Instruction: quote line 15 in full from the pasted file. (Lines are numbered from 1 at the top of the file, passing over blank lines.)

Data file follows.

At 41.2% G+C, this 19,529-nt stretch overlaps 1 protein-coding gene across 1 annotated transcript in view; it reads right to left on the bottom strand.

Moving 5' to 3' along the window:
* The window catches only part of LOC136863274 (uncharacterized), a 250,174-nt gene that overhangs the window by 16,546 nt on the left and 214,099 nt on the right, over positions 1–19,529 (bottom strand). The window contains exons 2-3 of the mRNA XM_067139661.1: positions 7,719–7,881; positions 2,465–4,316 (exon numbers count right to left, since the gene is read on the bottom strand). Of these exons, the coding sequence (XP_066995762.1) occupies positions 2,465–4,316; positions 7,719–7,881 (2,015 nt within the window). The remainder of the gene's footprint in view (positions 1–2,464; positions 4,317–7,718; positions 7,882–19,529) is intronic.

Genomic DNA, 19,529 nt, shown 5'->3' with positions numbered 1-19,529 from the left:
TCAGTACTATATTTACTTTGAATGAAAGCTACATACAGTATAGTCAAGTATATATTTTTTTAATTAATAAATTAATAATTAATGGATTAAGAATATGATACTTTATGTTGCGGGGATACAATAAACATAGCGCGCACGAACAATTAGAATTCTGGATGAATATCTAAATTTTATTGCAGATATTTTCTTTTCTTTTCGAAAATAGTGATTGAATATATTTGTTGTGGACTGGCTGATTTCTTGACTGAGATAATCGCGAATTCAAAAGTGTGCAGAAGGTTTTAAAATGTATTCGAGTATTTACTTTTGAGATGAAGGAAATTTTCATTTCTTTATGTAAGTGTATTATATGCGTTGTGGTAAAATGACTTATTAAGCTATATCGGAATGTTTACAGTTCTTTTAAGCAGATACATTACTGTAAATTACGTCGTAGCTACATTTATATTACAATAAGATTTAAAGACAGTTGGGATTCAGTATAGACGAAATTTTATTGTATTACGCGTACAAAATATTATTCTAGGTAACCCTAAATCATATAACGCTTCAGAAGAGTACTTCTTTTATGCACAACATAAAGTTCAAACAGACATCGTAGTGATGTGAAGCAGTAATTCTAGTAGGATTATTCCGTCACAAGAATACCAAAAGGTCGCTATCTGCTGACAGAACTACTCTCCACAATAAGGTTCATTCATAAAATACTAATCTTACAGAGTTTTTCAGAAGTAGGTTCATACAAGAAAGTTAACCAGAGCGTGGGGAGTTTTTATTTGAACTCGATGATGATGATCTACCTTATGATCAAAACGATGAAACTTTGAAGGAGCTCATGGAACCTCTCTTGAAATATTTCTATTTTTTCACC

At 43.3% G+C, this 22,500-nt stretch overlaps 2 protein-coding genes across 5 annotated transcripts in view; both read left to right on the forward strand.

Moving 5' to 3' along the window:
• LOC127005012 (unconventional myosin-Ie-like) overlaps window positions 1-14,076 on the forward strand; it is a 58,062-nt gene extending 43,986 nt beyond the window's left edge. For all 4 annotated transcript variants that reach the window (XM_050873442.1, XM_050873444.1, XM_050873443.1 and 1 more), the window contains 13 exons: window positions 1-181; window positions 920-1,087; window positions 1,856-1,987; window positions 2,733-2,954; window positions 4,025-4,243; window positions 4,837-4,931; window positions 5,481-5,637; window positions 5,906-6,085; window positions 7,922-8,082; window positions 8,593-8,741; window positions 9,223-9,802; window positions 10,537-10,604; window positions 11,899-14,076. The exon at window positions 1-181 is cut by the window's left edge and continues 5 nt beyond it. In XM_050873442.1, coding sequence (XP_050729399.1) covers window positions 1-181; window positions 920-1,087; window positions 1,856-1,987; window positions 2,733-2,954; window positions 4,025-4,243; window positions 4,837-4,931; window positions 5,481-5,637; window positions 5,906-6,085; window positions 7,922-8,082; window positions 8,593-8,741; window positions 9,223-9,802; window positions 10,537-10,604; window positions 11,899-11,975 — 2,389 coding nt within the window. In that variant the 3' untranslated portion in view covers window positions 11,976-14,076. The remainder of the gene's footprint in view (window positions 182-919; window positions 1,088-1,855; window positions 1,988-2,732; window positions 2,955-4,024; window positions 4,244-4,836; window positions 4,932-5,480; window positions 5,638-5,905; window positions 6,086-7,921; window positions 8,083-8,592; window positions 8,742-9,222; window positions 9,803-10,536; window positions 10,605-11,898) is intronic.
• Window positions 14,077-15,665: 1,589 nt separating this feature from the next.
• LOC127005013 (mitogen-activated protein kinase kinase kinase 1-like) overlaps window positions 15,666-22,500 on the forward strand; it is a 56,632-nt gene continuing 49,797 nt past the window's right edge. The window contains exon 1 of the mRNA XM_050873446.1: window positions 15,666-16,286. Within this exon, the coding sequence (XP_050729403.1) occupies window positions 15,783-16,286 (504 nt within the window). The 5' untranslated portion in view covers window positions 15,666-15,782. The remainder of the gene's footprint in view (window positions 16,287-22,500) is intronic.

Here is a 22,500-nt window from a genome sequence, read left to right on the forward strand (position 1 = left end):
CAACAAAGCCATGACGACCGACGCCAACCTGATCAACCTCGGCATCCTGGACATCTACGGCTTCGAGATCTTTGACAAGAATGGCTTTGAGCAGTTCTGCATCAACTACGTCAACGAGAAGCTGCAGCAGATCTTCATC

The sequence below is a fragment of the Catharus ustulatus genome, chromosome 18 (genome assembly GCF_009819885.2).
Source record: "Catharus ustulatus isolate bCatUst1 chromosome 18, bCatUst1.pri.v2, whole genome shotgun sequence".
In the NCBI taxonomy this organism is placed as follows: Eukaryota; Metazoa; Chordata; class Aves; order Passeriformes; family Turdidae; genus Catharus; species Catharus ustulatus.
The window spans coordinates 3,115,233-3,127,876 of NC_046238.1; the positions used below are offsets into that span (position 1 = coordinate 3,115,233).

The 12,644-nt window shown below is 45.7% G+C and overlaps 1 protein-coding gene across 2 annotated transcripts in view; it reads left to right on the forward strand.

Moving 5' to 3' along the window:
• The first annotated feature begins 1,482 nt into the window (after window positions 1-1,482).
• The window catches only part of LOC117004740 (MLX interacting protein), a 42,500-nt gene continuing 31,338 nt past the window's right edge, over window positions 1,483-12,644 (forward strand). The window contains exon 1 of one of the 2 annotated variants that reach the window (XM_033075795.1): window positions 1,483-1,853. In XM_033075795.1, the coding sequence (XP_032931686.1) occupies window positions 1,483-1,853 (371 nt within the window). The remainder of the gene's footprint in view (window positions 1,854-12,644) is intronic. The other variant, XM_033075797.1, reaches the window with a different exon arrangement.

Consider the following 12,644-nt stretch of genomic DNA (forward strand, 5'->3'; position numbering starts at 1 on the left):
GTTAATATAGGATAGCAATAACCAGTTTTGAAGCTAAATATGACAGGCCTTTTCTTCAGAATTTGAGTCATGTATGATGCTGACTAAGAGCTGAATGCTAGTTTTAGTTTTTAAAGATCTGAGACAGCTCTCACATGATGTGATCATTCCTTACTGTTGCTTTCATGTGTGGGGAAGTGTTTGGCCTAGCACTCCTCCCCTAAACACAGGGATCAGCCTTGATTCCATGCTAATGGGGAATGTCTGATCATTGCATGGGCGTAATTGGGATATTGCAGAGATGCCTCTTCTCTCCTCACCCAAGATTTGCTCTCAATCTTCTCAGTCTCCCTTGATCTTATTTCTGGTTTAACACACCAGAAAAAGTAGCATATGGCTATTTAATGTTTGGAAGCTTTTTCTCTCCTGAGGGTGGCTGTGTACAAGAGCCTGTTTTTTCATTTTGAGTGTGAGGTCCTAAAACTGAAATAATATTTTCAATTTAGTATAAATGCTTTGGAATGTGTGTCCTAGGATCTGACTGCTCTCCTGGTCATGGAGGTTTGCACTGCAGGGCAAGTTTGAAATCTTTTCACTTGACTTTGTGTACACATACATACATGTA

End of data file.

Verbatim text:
In the NCBI taxonomy this organism is placed as follows: Eukaryota; Metazoa; Chordata; class Aves; order Passeriformes; family Turdidae; genus Catharus; species Catharus ustulatus.